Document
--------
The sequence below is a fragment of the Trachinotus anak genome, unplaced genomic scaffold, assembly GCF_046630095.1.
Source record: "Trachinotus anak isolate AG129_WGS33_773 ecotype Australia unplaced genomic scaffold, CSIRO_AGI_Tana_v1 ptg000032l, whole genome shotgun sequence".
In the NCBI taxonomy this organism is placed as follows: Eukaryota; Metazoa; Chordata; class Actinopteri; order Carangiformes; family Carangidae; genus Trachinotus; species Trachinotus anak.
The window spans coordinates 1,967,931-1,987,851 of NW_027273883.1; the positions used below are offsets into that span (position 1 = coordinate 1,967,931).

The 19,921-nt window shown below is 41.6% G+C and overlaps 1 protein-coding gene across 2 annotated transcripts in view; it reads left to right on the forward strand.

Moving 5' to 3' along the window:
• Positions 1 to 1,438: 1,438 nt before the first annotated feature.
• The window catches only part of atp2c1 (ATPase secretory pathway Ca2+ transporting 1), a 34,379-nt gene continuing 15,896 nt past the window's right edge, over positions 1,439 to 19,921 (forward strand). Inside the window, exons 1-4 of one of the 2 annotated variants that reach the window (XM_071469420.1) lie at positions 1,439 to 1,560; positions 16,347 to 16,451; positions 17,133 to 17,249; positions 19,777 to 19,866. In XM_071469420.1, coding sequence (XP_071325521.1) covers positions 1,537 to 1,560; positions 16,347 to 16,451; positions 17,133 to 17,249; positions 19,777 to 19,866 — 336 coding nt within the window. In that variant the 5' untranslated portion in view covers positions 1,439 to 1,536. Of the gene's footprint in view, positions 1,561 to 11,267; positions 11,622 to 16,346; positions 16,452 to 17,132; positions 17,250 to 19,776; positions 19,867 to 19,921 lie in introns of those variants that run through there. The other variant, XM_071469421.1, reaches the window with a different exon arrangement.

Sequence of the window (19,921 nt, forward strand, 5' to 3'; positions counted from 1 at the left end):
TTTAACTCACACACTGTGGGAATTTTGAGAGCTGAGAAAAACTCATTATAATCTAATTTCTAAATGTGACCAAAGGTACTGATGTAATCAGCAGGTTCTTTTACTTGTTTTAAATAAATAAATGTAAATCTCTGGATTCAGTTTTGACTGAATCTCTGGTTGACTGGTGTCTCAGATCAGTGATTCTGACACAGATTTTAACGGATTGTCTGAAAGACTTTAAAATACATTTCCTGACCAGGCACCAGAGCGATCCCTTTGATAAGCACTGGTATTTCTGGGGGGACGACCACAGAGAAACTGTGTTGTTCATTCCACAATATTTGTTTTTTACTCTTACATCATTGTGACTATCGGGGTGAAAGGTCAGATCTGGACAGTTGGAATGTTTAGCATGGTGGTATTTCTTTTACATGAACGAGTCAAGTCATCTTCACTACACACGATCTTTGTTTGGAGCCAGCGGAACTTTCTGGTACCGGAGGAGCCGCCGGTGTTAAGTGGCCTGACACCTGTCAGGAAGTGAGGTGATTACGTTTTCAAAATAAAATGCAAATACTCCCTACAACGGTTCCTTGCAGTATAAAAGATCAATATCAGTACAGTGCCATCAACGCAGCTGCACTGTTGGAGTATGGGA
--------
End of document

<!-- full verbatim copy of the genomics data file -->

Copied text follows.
The sequence below is a fragment of the Trachinotus anak genome, unplaced genomic scaffold, assembly GCF_046630095.1.
Source record: "Trachinotus anak isolate AG129_WGS33_773 ecotype Australia unplaced genomic scaffold, CSIRO_AGI_Tana_v1 ptg000032l, whole genome shotgun sequence".
In the NCBI taxonomy this organism is placed as follows: Eukaryota; Metazoa; Chordata; class Actinopteri; order Carangiformes; family Carangidae; genus Trachinotus; species Trachinotus anak.
The window spans coordinates 1,967,931-1,987,851 of NW_027273883.1; the positions used below are offsets into that span (position 1 = coordinate 1,967,931).

The 19,921-nt window shown below is 41.6% G+C and overlaps 1 protein-coding gene across 2 annotated transcripts in view; it reads left to right on the forward strand.

Moving 5' to 3' along the window:
• Positions 1 to 1,438: 1,438 nt before the first annotated feature.
• The window catches only part of atp2c1 (ATPase secretory pathway Ca2+ transporting 1), a 34,379-nt gene continuing 15,896 nt past the window's right edge, over positions 1,439 to 19,921 (forward strand). Inside the window, exons 1-4 of one of the 2 annotated variants that reach the window (XM_071469420.1) lie at positions 1,439 to 1,560; positions 16,347 to 16,451; positions 17,133 to 17,249; positions 19,777 to 19,866. In XM_071469420.1, coding sequence (XP_071325521.1) covers positions 1,537 to 1,560; positions 16,347 to 16,451; positions 17,133 to 17,249; positions 19,777 to 19,866 — 336 coding nt within the window. In that variant the 5' untranslated portion in view covers positions 1,439 to 1,536. Of the gene's footprint in view, positions 1,561 to 11,267; positions 11,622 to 16,346; positions 16,452 to 17,132; positions 17,250 to 19,776; positions 19,867 to 19,921 lie in introns of those variants that run through there. The other variant, XM_071469421.1, reaches the window with a different exon arrangement.

Sequence of the window (19,921 nt, forward strand, 5' to 3'; positions counted from 1 at the left end):
TTTAACTCACACACTGTGGGAATTTTGAGAGCTGAGAAAAACTCATTATAATCTAATTTCTAAATGTGACCAAAGGTACTGATGTAATCAGCAGGTTCTTTTACTTGTTTTAAATAAATAAATGTAAATCTCTGGATTCAGTTTTGACTGAATCTCTGGTTGACTGGTGTCTCAGATCAGTGATTCTGACACAGATTTTAACGGATTGTCTGAAAGACTTTAAAATACATTTCCTGACCAGGCACCAGAGCGATCCCTTTGATAAGCACTGGTATTTCTGGGGGGACGACCACAGAGAAACTGTGTTGTTCATTCCACAATATTTGTTTTTTACTCTTACATCATTGTGACTATCGGGGTGAAAGGTCAGATCTGGACAGTTGGAATGTTTAGCATGGTGGTATTTCTTTTACATGAACGAGTCAAGTCATCTTCACTACACACGATCTTTGTTTGGAGCCAGCGGAACTTTCTGGTACCGGAGGAGCCGCCGGTGTTAAGTGGCCTGACACCTGTCAGGAAGTGAGGTGATTACGTTTTCAAAATAAAATGCAAATACTCCCTACAACGGTTCCTTGCAGTATAAAAGATCAATATCAGTACAGTGCCATCAACGCAGCTGCACTGTTGGAGTATGGGA